Clare Nuttall in Bucharest -
Even before the conflict between Russia and Ukraine raised fears about energy security in Southeast Europe, the 2012 Domino gas discovery in the Romanian sector of the Black Sea caused a scramble to explore the region’s gas resources. Now Romania is poised to become a gas exporter, while Bulgaria and Turkey are looking to develop their own offshore areas, which if successful could lead to a sharp increase in competition.
Bulgaria, which is almost totally dependent on imports of Russian gas, launched a new licensing round for two blocks – Teres 1-22 and Silistar 1-14 – on April 20. A statement from the energy ministry said the launch of the tenders was “an important expression of the government’s commitment to reduce dependence on imports and develop their own sources of energy.” Bulgarian officials attended an energy conference in Houston in early May to promote the fields, reporting interest from firms including Anadarko, Noble Energy and Texas, Hunt Oil Co, according to statements published on the ruling Citizens for European Development of Bulgaria (GERB) website.
Three days later, Bulgarian Deputy Energy Minister Jecho Stankov speculated that in addition to a reliable supply of gas for the Bulgarian market, using domestic gas should be around 35% cheaper than the gas currently consumed in the country.
Sofia’s new drive to tap into its offshore resources started shortly after the February 2012 Domino discovery by ExxonMobil and OMV Petrom in the offshore Neptune block. In August the same year, the Bulgarian government signed an agreement with a Total-led consortium on a deepwater exploration license for the Khan Asparuh offshore area, where the first well is expected to be drilled in 2016.
Also in the western Black Sea, Turkey’s TPAO and Shell started drilling in Turkish waters in January. “At the moment, the Black Sea is a very exciting part of the world, where some of the biggest names in the industry are actively investing,” Chris Meredith, senior analyst for continental and Mediterranean Europe upstream research at energy consultancy Wood Mackenzie, tells bne IntelliNews.
To date, however, the 2.5 trillion cubic feet (cf) Domino field is the only recent major discovery, and will being the transformation of Romania from a net importer to a net exporter of gas when production starts towards the end of this decade. The country currently produces around 10bn cubic metres (cm) of gas a year – just short of the 12bn cm it consumes – importing the remainder from Russia. However, when the field reaches peak production of 6bn cm a year, even with production declining at some of Romania’s more mature fields, Wood Mackenzie forecasts that 4bn-5bn cm a year will available for export.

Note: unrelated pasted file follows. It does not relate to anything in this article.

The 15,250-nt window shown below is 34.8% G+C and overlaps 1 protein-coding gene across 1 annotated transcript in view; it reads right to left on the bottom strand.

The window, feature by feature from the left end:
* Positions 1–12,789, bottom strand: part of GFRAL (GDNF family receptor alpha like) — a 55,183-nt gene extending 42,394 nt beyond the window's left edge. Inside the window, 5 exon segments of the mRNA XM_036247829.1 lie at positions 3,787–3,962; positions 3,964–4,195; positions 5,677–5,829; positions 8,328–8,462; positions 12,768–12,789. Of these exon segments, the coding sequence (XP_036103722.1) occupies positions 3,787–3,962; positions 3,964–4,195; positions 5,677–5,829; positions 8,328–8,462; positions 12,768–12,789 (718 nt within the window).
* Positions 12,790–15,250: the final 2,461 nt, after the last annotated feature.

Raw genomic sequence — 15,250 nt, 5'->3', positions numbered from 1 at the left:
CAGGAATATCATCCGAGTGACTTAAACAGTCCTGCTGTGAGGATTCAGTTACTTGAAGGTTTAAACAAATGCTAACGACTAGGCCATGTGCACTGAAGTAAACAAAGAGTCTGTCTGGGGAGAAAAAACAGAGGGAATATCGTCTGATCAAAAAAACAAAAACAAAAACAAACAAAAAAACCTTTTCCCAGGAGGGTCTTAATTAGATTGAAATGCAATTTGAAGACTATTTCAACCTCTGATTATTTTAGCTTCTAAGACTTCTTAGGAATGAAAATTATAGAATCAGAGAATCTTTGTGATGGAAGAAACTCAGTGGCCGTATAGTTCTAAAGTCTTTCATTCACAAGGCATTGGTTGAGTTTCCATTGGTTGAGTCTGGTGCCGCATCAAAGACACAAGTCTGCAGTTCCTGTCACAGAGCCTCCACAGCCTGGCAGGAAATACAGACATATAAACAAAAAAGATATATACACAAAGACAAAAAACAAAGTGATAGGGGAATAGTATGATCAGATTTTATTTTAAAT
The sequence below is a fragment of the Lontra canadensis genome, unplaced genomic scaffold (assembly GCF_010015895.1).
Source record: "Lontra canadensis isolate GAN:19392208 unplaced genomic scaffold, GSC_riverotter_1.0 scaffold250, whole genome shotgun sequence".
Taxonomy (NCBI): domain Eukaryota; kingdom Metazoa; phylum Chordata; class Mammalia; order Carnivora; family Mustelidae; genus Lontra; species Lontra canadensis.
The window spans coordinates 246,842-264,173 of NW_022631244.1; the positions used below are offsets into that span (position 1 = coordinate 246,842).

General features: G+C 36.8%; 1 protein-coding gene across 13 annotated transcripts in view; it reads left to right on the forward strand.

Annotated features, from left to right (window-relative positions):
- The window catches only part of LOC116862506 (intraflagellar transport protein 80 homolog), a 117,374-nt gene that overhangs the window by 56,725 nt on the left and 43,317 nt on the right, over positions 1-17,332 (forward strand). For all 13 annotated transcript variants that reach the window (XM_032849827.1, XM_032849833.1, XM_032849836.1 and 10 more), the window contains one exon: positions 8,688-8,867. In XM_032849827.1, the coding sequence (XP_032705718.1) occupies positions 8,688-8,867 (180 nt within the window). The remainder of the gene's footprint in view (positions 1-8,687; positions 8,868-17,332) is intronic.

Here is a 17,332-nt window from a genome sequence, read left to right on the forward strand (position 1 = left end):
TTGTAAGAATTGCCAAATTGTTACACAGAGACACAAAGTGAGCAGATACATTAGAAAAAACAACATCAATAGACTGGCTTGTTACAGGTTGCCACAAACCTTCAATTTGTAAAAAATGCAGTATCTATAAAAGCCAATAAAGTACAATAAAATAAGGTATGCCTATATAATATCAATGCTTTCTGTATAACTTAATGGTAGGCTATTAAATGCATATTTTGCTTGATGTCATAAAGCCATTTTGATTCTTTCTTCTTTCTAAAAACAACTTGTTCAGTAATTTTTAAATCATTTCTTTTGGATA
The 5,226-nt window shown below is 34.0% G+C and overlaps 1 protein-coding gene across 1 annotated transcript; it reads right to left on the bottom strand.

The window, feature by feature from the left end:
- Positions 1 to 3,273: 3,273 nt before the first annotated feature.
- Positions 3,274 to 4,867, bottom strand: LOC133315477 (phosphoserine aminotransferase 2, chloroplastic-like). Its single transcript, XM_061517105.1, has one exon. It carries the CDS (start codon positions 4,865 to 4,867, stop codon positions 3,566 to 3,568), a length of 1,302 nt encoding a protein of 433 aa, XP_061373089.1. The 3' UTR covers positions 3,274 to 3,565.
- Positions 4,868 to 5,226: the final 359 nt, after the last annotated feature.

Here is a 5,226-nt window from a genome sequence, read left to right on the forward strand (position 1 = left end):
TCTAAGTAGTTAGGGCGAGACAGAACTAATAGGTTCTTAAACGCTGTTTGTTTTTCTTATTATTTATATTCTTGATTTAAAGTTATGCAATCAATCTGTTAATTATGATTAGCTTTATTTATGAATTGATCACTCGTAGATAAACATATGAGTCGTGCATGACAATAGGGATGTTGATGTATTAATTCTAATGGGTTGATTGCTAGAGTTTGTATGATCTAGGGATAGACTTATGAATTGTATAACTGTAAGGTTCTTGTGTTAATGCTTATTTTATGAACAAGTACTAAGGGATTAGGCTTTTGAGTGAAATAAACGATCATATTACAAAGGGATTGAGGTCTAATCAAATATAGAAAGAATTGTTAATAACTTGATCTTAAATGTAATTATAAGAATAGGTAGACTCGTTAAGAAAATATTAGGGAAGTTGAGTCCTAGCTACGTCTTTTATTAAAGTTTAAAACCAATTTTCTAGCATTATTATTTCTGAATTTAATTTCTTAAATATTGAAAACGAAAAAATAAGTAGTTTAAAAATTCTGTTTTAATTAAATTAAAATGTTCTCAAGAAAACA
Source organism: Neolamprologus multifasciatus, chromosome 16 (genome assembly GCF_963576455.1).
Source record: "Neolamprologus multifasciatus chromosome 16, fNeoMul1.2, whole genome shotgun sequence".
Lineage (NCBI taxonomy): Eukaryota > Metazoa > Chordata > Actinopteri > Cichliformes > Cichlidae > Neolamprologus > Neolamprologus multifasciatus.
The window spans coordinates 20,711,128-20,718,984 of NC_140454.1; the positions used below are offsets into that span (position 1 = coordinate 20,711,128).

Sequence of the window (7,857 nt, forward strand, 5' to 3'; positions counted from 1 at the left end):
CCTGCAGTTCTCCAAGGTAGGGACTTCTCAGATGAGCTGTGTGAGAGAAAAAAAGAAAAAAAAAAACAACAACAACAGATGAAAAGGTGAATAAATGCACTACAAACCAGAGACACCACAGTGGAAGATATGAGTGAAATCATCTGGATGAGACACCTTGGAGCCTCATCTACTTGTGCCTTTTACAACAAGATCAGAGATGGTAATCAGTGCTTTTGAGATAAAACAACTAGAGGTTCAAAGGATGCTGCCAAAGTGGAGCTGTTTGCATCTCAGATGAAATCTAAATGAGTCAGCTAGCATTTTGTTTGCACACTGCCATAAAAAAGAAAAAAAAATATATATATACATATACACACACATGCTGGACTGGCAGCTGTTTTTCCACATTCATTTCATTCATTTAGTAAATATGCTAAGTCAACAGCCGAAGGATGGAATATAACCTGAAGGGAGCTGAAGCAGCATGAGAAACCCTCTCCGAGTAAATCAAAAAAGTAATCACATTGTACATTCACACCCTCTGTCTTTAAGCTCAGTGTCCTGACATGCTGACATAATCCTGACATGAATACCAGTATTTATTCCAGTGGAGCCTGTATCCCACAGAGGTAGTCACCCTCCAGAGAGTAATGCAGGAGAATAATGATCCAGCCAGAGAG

Helping the neighbours
Romania’s neighbours, most of whom are highly dependent on Russian gas, are already keen to secure supplies. Bucharest has pledged to supply Moldova with gas following the opening of the Iasi-Ungheni pipeline in 2014, but the Moldovan market is small. Bulgaria could potentially absorb around 1bn cm of Romanian gas a year, though this would depend on the flexibility of its existing contracts with Russia. Serbia too is already lining up for Romanian gas, with the prime ministers of the two countries holding talks on the issue in January.
However, according to Meredith, the “big prize” for Romania will be to export gas to the Hungarian market, where according to an April 2015 report from Wood Mackenzie uncontracted demand is forecast to increase over the next decade to around 300mn cf (8.5mn cm) per day. “Much of Eastern Europe relies on mature declining domestic production from Romania, Hungary and Croatia, as well as expensive gas imports from Russia,” the report says. “However, with the development of Domino, new infrastructure and imported Azerbaijani gas via Turkey, many Eastern European countries will have more choice about where they source their gas.”
The Domino discovery took place two years before the outbreak of the conflict in Ukraine. However following the start of the conflict, and Moscow’s decision to cancel the planned South Stream pipeline that would have transported Russian gas across the Black Sea to Southeast Europe, the impetus for finding alternative gas suppliers has grown sharply.
Romanian offshore gas will not immediately be in competition with gas from Azerbaijan that is due to reach Europe in 2019 via the Trans-Anatolian Natural Gas Pipeline (TANAP), as much of the gas from this pipeline will be carried westwards via Greece and Albania to Italy through the Trans Adriatic Pipeline (TAP).
Meredith forecasts this will change in the longer term. “In the short term, gas from Azerbaijan via TANAP and gas from the Romanian Black Sea will serve different markets,” he says. “However, in 10 to 15 years, we expect head-to-head competition between Russian gas, domestic gas from Romania and Bulgaria, and Azerbaijani gas. Southeast Europe could be in a similar situation to northern Europe where suppliers of British, Dutch and Norwegian gas are competing.”
For this to be possible construction of new interconnectors will be required, but some are already underway. A feasibility study on the extension of the Iasi-Ungheni to Chisinau, funded by the European Bank for Reconstruction and Development (EBRD) is due to be completed in July. Romania and Bulgaria are already working on an interconnector, and immediately after Russia’s decision to scrap South Stream the two countries together with Greece agreed to construct the Vertical Gas Corridor to link their grids. The existing pipeline between Romania and Hungary is not yet fully reversible, but there is time to address this before Domino comes online. “At present connectivity is an issue in the region, but several new interconnectors are planned,” says Meredith. “Any connection is a benefit as it contributes to a more liquid market.”
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